Orlando-based GPK Holdings wants to build a mixed-use project in Ocoee that will combine townhomes and apartments with commercial space.
Plans follow a previous proposal from the company and partner Centerline Capital Advisors to develop a gas station, tractor dealership and flex office space on roughly 18 acres of mostly wooded land, located on the northeast corner of Ocoee-Apopka Road and Fullers Cross Road, just south of S.R. 429.
At an Ocoee City Commission meeting Tuesday, the partners won unanimous approval to shift their original plans and build significantly less commercial space and add more residences at the same location.
The most recent plan includes about a dozen townhomes and 270 apartments, city representatives told GrowthSpotter. A recently submitted conceptual site plan shows up to 68,400 square feet of retail and office commercial space fronting the northeast intersection between Ocoee-Apopka Road and Fullers Cross Road. About 22,800 square feet is retail space and 45,600 square feet is office space.
The conceptual site plan also depicts a roundabout, dog park and large stormwater pond to the north.
AVID Group is the civil engineer. A Planned Unit Development and land use plan, along with a preliminary site plan and final site plan must now be approved by the Ocoee City Commission before the developer can begin construction.
GPK’s original proposal was sent in response to a Request for Proposals (RFP) issued by the city earlier last year around the emergence of COVID-19 in Florida, when most of the state shut down. As a result, bid deadlines were pushed back and the schedule to approve the contract had fallen behind.
Records obtained by GrowthSpotter show big-league industrial developers like McCraney Property Company and Prologiseach submitted a bid, but GPK’s bid was selected after offering to pay the highest amount at $3.56 million for the 18 acres of land.
McCraney offered to buy the site for about $2.73 million and develop three industrial buildings totaling approximately 175,950 square feet, while Prologis offered a little more than $3.1 million for the property with plans to build nearly 212,000 square feet of distribution space across four buildings.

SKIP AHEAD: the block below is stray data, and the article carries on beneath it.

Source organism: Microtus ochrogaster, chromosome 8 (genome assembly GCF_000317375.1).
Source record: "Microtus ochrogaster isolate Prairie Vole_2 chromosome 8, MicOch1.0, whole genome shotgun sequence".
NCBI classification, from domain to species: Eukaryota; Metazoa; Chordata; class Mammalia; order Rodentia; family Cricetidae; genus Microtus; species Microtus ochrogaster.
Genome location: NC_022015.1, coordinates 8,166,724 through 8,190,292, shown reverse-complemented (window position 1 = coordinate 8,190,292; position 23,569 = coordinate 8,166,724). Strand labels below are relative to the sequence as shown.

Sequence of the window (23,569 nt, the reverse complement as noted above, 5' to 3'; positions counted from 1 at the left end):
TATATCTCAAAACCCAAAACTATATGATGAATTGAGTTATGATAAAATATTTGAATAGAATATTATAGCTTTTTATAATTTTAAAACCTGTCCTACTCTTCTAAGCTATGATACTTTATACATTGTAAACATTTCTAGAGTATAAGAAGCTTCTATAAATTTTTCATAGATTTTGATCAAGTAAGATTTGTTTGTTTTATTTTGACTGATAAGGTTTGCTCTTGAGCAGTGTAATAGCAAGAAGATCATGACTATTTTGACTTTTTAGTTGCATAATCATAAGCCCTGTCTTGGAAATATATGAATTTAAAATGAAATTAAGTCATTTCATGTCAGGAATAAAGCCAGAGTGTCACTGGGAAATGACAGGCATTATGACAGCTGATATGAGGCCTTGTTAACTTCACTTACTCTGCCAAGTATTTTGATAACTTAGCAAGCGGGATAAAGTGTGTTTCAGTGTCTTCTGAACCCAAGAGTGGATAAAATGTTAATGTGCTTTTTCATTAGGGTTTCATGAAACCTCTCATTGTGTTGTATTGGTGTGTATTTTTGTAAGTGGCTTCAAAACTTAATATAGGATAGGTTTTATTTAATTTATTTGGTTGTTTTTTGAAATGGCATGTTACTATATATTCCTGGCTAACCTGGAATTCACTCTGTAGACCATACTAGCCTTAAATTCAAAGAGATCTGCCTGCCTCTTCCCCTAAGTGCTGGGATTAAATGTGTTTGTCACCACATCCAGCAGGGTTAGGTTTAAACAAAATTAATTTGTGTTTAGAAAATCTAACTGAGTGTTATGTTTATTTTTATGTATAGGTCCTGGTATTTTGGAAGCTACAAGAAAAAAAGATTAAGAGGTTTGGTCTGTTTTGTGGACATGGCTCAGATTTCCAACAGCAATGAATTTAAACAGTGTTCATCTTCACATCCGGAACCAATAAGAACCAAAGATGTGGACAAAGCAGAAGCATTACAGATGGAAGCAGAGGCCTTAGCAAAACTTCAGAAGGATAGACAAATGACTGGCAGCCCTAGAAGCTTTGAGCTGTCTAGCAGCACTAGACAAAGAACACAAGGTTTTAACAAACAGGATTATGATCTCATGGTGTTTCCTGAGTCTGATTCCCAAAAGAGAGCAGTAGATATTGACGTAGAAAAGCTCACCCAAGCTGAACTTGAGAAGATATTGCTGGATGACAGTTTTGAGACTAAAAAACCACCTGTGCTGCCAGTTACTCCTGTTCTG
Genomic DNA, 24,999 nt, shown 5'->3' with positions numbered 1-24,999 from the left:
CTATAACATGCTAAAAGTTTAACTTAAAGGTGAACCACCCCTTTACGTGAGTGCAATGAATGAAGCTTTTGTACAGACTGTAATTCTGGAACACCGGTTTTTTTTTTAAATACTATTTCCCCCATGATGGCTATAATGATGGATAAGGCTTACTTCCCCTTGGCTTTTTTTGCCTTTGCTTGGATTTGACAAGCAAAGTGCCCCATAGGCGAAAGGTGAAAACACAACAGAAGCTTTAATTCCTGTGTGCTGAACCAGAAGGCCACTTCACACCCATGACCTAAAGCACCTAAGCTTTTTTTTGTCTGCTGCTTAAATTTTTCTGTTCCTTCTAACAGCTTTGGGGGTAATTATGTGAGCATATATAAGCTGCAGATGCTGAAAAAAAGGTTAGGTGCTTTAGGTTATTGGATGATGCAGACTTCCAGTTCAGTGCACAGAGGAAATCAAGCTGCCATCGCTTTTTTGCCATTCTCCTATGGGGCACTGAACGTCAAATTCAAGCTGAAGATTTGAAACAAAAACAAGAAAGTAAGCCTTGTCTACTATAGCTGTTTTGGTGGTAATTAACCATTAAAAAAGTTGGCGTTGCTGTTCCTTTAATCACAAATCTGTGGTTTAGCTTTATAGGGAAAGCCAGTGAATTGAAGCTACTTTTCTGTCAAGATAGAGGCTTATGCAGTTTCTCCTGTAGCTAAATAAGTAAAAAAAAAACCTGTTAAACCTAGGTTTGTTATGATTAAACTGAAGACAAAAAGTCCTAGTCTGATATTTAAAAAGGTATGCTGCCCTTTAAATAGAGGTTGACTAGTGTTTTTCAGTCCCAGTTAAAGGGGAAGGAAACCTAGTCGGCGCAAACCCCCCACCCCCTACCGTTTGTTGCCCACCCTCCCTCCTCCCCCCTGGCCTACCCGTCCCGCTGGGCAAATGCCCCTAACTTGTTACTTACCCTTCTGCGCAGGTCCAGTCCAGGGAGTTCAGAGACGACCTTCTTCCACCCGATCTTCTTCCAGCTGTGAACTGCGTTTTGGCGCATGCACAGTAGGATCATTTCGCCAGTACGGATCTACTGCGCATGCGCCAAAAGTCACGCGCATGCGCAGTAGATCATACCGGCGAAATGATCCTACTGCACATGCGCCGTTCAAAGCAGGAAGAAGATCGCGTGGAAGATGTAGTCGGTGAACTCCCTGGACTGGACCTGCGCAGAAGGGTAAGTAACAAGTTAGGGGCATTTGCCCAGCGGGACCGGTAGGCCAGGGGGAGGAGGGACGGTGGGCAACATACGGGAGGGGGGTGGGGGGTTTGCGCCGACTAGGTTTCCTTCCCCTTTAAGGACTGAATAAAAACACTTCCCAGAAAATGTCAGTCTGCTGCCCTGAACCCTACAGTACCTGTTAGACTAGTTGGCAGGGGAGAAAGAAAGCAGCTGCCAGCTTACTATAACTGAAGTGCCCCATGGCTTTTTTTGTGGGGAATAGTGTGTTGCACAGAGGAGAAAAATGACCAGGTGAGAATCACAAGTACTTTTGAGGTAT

GPK’s purchase price falls in line with what similar sites around the area have been trading for.
Last year, Orlando-based real estate firm Cadence Partners LLC paid $3.66 million for a nearby 18-acre site at 2550 Ocoee Apopka Road, where it plans to build about 189,000 square feet of industrial space across two buildings.
Just south of GPK’s property, McCraney affiliated company Progress Commerce Park LLC bought about 40 acres of land in December for $5.45 million, where it’s poised to build a large industrial park that will consist of up to 480,560 square feet of warehouse space across six buildings.
In Ocoee, GPK is working toward a second public-private partnership venture. Last year, the company’s unsolicited offer to buy and develop a half-acre lot in Ocoee’s downtown won city commission approval.
Plans for that specific property call for two, three-story buildings that will feature about 40,000 square feet of ground-floor retail along N. Bluford Avenue, as well as 34 residential units.
Developers active in the area include Richard Wohlfarth of Wohlfarth Consulting Group, who is developing roughly 70 vacant acres in the city into a bustling master-planned community equipped with apartments, townhomes and more than 150,000 square feet of commercial space.
Meanwhile, McCraney joins a growing list of industrial builders seeking to assemble large plots of land near S.R. 429 in west Orange County for expansive warehouse construction.
Even closer to the S.R. 429, Blue Steel in the midst of developing a 290,000-square-foot spec warehouse on 19.6 acres, next to the Mid Florida Logistics Park, a 180-acre industrial park where Amazon is building a distribution facility.
State Road 429 passes through an enormous amount of new development, either recently completed or being planned, between Orange County’s Horizon West master-planned community and Mount Dora’s Wolf Branch Innovation District, which was activated, in part, to the construction of S.R. 453 (Wekiva Parkway) and expansion of S.R. 46.